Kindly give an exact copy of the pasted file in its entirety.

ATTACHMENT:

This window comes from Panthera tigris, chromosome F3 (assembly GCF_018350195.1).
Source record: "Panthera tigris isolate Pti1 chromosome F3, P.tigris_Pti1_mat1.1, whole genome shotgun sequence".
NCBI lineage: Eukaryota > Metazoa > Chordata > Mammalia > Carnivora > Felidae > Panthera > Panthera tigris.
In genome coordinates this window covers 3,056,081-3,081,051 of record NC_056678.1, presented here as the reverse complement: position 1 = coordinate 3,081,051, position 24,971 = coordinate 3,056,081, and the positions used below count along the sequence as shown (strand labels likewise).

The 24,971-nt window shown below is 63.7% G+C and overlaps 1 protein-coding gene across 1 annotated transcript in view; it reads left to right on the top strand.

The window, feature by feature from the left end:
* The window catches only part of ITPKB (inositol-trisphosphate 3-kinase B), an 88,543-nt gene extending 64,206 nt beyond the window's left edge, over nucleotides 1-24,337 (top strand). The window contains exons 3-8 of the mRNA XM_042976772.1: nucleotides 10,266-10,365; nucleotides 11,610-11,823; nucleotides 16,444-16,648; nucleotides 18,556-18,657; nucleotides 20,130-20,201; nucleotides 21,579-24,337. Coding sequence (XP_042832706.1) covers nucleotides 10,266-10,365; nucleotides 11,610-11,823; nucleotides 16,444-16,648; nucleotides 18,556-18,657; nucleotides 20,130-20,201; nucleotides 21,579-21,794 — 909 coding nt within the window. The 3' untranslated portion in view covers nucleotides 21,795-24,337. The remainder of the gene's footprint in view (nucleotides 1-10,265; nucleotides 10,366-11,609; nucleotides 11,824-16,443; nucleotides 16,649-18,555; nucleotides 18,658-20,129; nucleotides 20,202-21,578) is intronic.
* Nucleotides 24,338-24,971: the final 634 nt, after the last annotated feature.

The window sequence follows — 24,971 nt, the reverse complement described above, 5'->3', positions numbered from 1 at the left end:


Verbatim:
This window comes from Panthera tigris, chromosome F3 (assembly GCF_018350195.1).
Source record: "Panthera tigris isolate Pti1 chromosome F3, P.tigris_Pti1_mat1.1, whole genome shotgun sequence".
NCBI lineage: Eukaryota > Metazoa > Chordata > Mammalia > Carnivora > Felidae > Panthera > Panthera tigris.
In genome coordinates this window covers 3,056,081-3,081,051 of record NC_056678.1, presented here as the reverse complement: position 1 = coordinate 3,081,051, position 24,971 = coordinate 3,056,081, and the positions used below count along the sequence as shown (strand labels likewise).

The 24,971-nt window shown below is 63.7% G+C and overlaps 1 protein-coding gene across 1 annotated transcript in view; it reads left to right on the top strand.

The window, feature by feature from the left end:
* The window catches only part of ITPKB (inositol-trisphosphate 3-kinase B), an 88,543-nt gene extending 64,206 nt beyond the window's left edge, over nucleotides 1-24,337 (top strand). The window contains exons 3-8 of the mRNA XM_042976772.1: nucleotides 10,266-10,365; nucleotides 11,610-11,823; nucleotides 16,444-16,648; nucleotides 18,556-18,657; nucleotides 20,130-20,201; nucleotides 21,579-24,337. Coding sequence (XP_042832706.1) covers nucleotides 10,266-10,365; nucleotides 11,610-11,823; nucleotides 16,444-16,648; nucleotides 18,556-18,657; nucleotides 20,130-20,201; nucleotides 21,579-21,794 — 909 coding nt within the window. The 3' untranslated portion in view covers nucleotides 21,795-24,337. The remainder of the gene's footprint in view (nucleotides 1-10,265; nucleotides 10,366-11,609; nucleotides 11,824-16,443; nucleotides 16,649-18,555; nucleotides 18,658-20,129; nucleotides 20,202-21,578) is intronic.
* Nucleotides 24,338-24,971: the final 634 nt, after the last annotated feature.

The window sequence follows — 24,971 nt, the reverse complement described above, 5'->3', positions numbered from 1 at the left end: